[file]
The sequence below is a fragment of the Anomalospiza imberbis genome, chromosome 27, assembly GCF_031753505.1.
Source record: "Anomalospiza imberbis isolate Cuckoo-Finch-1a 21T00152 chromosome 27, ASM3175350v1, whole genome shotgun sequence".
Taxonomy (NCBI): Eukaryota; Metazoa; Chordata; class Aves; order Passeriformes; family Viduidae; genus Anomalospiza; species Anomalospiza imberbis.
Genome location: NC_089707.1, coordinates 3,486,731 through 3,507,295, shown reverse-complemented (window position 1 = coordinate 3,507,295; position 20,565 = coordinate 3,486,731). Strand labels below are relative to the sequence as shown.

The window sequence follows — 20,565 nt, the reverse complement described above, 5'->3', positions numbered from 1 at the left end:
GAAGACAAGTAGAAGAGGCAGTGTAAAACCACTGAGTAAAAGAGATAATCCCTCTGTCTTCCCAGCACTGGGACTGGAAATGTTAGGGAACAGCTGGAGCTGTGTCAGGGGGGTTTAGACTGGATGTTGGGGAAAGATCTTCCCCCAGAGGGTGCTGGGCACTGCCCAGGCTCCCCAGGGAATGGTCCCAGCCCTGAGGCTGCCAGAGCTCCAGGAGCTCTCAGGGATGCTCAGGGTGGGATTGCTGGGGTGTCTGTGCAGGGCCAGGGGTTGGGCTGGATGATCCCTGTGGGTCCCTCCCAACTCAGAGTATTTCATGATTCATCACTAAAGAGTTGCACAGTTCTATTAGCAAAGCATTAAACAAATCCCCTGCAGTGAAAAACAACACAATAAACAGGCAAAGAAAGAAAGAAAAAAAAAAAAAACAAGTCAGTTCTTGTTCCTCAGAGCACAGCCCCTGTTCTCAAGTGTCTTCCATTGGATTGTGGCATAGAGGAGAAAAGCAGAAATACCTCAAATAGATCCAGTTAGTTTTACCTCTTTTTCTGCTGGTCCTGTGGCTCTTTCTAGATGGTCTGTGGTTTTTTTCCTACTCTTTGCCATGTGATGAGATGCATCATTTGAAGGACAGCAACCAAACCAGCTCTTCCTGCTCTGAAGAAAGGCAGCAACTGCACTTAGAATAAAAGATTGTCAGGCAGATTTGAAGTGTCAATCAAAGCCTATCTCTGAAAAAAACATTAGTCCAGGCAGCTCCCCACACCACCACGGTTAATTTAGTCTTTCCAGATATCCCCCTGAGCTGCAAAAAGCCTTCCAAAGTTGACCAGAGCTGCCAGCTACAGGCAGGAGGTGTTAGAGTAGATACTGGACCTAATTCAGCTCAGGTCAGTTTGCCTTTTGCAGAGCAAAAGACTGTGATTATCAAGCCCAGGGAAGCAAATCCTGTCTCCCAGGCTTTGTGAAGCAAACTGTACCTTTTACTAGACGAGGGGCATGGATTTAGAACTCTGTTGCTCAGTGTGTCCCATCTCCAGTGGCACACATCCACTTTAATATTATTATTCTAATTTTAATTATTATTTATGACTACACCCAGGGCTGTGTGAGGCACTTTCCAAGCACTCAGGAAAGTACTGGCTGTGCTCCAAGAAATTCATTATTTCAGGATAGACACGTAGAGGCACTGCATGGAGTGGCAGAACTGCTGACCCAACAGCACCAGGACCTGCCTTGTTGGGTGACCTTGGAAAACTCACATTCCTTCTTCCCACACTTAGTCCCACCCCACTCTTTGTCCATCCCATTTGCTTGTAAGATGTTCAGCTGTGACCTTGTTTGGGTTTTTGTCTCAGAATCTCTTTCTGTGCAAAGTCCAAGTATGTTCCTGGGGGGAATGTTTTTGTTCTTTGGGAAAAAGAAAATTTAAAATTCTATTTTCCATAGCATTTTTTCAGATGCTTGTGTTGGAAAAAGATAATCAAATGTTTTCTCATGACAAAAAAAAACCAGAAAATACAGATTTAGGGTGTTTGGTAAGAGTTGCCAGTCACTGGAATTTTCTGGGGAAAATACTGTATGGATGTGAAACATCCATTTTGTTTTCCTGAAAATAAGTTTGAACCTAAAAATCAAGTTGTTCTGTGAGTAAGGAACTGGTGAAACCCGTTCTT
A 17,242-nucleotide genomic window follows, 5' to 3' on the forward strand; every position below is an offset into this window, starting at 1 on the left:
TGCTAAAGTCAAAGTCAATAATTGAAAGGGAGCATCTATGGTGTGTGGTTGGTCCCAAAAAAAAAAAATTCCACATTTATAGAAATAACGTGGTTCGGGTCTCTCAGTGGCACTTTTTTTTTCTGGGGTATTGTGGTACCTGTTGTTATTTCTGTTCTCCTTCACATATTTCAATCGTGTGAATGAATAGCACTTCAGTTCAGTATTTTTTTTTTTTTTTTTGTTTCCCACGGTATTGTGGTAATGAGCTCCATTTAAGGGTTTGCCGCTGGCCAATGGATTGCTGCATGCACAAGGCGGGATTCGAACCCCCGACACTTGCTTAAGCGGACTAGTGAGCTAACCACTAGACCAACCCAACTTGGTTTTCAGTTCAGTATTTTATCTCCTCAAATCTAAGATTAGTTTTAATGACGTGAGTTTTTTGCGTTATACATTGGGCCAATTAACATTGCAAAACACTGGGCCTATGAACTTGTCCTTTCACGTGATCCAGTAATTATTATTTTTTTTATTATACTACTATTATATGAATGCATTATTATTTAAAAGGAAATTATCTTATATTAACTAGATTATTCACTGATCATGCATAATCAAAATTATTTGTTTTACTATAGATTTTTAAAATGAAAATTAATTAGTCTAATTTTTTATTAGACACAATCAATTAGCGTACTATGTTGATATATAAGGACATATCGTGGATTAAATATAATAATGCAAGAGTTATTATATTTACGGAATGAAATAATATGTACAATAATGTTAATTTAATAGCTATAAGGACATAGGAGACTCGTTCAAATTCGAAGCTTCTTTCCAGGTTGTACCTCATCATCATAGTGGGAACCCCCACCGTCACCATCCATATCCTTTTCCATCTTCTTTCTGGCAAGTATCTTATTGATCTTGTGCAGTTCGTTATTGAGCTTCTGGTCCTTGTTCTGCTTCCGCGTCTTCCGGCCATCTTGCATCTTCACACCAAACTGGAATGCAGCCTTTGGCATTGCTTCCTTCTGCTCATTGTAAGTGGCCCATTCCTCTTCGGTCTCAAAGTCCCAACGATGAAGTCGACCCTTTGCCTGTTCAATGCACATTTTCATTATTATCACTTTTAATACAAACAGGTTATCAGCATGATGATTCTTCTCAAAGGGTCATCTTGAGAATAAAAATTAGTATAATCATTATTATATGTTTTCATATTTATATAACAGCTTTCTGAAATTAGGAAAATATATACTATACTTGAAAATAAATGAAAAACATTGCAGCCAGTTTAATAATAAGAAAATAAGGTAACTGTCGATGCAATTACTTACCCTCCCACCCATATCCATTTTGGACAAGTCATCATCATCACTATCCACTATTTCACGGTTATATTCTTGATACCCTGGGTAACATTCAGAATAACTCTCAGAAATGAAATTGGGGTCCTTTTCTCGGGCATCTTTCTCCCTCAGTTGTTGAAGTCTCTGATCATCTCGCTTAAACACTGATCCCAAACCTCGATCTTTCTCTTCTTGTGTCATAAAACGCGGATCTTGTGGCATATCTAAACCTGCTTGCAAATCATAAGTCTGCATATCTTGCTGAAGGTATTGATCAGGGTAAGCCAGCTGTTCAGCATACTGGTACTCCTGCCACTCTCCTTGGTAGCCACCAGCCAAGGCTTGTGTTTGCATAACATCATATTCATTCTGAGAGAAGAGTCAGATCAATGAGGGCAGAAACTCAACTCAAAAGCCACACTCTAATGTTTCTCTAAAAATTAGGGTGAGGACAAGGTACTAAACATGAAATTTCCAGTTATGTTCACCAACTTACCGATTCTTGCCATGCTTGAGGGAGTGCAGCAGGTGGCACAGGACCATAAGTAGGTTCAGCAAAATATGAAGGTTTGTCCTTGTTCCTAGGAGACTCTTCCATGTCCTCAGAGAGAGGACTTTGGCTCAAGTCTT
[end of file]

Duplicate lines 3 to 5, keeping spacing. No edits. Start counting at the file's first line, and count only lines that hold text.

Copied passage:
Taxonomy (NCBI): Eukaryota; Metazoa; Chordata; class Aves; order Passeriformes; family Viduidae; genus Anomalospiza; species Anomalospiza imberbis.
Genome location: NC_089707.1, coordinates 3,486,731 through 3,507,295, shown reverse-complemented (window position 1 = coordinate 3,507,295; position 20,565 = coordinate 3,486,731). Strand labels below are relative to the sequence as shown.

The window sequence follows — 20,565 nt, the reverse complement described above, 5'->3', positions numbered from 1 at the left end: